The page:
Muma, who holds both a bachelor’s degree with a physician assistant major and a master’s degree with a major in community health education from the University of Texas-Houston and who is completing course work on a doctorate in higher education at the University of Missouri-St. Louis, is a passionate advocate for the PA profession.
“Physician assistants,” he says, “perform about 80 percent of what a doctor in family general practice performs. And studies consistently show that patients have a high level of satisfaction with PAs, who often spend more time with them explaining their medical conditions and treatment options. PAs make a huge difference, especially in areas that don’t have enough medical services and doctors.”
Wichita State student Jane Jittawait, who is in the first (or classroom) phase of the professional curriculum, is excited to have been accepted into the highly competitive program. “It’s very intense, very challenging,” she says.
“I came to WSU still trying to figure out what I wanted to do. As I took classes, I became more and more interested in the sciences, especially in biology and anatomy — and that led me into the health-care field. I believe God helped lead me to the PA program, and the door just opened.”
Of all the things Jittawait has gained from her educational experiences at Wichita State, it is the importance of humility that she forecasts will mean the most to her when she begins working as a physician assistant. “I’ve learned that no matter what you learn, even as you gain working experience in the field, there’s always more to learn,” she says. “Humility is key.”
Wichita State’s PA department, in the School of Health Sciences within the College of Health Professions, operates with the philosophy of preparing students “to function as generalists. It is the intent of the department that the education and training provided will prepare and encourage students to provide primary care in areas where the need is greatest.”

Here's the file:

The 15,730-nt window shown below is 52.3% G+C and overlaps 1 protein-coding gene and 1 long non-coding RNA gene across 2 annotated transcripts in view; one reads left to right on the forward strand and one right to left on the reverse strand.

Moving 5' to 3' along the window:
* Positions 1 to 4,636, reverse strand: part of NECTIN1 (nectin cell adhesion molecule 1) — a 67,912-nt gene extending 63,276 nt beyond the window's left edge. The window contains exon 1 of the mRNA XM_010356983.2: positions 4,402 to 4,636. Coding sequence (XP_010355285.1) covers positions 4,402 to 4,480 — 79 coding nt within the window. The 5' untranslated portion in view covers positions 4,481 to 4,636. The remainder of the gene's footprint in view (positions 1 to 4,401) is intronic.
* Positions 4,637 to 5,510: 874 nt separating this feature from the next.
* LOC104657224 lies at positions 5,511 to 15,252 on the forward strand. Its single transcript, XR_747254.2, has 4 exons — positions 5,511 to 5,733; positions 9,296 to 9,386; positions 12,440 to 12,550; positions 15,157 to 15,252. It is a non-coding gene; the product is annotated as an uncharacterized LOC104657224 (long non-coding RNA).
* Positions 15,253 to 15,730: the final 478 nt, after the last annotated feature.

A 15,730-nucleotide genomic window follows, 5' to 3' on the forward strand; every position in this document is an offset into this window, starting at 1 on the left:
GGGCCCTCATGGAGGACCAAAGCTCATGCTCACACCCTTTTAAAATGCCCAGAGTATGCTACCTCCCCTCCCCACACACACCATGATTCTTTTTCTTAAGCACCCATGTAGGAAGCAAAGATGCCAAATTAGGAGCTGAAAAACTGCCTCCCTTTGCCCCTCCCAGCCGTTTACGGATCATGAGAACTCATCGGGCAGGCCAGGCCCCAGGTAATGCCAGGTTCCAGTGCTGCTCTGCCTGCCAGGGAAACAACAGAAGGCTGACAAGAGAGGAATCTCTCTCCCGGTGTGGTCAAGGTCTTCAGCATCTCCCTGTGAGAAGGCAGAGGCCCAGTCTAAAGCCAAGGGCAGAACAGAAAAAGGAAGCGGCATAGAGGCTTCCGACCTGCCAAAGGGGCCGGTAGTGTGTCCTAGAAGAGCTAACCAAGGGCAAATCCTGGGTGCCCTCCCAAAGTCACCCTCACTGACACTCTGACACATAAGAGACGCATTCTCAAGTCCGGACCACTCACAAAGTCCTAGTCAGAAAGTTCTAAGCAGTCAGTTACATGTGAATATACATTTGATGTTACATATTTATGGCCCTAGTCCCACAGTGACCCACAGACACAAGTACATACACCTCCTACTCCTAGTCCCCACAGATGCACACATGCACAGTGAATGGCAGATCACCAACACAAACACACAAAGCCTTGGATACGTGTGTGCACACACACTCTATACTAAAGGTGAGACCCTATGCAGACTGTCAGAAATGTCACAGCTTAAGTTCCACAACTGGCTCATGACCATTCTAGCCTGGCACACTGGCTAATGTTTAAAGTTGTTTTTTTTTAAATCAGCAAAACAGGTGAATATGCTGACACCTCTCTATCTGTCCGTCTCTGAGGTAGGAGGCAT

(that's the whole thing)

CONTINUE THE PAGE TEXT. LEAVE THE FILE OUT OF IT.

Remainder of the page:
After reading the next core encounter form, Lockwood makes arrangements for a female nurse to accompany him to the examination room in which 26-year-old “Chloe,” her husband and their youngest child are waiting. Chloe, who is 12 weeks into her fourth pregnancy, is suffering severe pain and bleeding. Everyone is concerned she will lose the baby.
Lockwood knocks lightly on the door and enters the room. He introduces himself to Chloe and her family and begins his series of questions, asking about fever and chills and when the bleeding began and what the pain feels like. “It feels like labor cramps,” she answers.
Her husband holds her hand tight as Lockwood begins a pelvic examination. He explains every move he makes as he daubs away the blood and continues with the exam. When finished, he reports that the cervix is closed, but that a blood test and a sonogram will provide a clearer picture of what is going on. As he takes his leave, he pauses to touch Chloe on her shoulder.
Back at the central station, he charts his findings, has Chloe’s tests ordered and then turns to the next core encounter form.
Waiting in the next examination room are 60-year-old “Lucy,” a high school Spanish teacher brought in because of nausea, slight dizziness and extreme fatigue, and her husband who sits close-by in a bedside chair. Lockwood greets them both and starts his questioning, working to narrow down the myriad of possibilities that might be causing Lucy’s complaints.